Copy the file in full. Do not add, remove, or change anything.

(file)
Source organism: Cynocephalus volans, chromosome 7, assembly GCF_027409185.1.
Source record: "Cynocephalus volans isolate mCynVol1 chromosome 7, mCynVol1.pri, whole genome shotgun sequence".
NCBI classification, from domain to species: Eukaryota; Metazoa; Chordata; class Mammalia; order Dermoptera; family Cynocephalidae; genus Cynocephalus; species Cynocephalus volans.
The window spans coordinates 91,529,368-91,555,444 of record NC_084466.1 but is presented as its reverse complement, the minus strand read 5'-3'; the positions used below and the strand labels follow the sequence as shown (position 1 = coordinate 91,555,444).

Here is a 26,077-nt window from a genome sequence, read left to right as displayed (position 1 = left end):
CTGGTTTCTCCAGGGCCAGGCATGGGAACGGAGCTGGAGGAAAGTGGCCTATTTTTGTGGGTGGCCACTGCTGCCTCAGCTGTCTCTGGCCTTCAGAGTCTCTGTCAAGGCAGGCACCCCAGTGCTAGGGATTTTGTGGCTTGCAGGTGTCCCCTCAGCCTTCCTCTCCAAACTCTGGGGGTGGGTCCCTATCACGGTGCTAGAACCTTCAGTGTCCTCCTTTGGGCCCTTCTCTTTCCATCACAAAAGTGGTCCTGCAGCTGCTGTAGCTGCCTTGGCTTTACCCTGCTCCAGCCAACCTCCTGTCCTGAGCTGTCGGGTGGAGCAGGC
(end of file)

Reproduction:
Source organism: Cynocephalus volans, chromosome 7, assembly GCF_027409185.1.
Source record: "Cynocephalus volans isolate mCynVol1 chromosome 7, mCynVol1.pri, whole genome shotgun sequence".
NCBI classification, from domain to species: Eukaryota; Metazoa; Chordata; class Mammalia; order Dermoptera; family Cynocephalidae; genus Cynocephalus; species Cynocephalus volans.
The window spans coordinates 91,529,368-91,555,444 of record NC_084466.1 but is presented as its reverse complement, the minus strand read 5'-3'; the positions used below and the strand labels follow the sequence as shown (position 1 = coordinate 91,555,444).

Here is a 26,077-nt window from a genome sequence, read left to right as displayed (position 1 = left end):
CTGGTTTCTCCAGGGCCAGGCATGGGAACGGAGCTGGAGGAAAGTGGCCTATTTTTGTGGGTGGCCACTGCTGCCTCAGCTGTCTCTGGCCTTCAGAGTCTCTGTCAAGGCAGGCACCCCAGTGCTAGGGATTTTGTGGCTTGCAGGTGTCCCCTCAGCCTTCCTCTCCAAACTCTGGGGGTGGGTCCCTATCACGGTGCTAGAACCTTCAGTGTCCTCCTTTGGGCCCTTCTCTTTCCATCACAAAAGTGGTCCTGCAGCTGCTGTAGCTGCCTTGGCTTTACCCTGCTCCAGCCAACCTCCTGTCCTGAGCTGTCGGGTGGAGCAGGC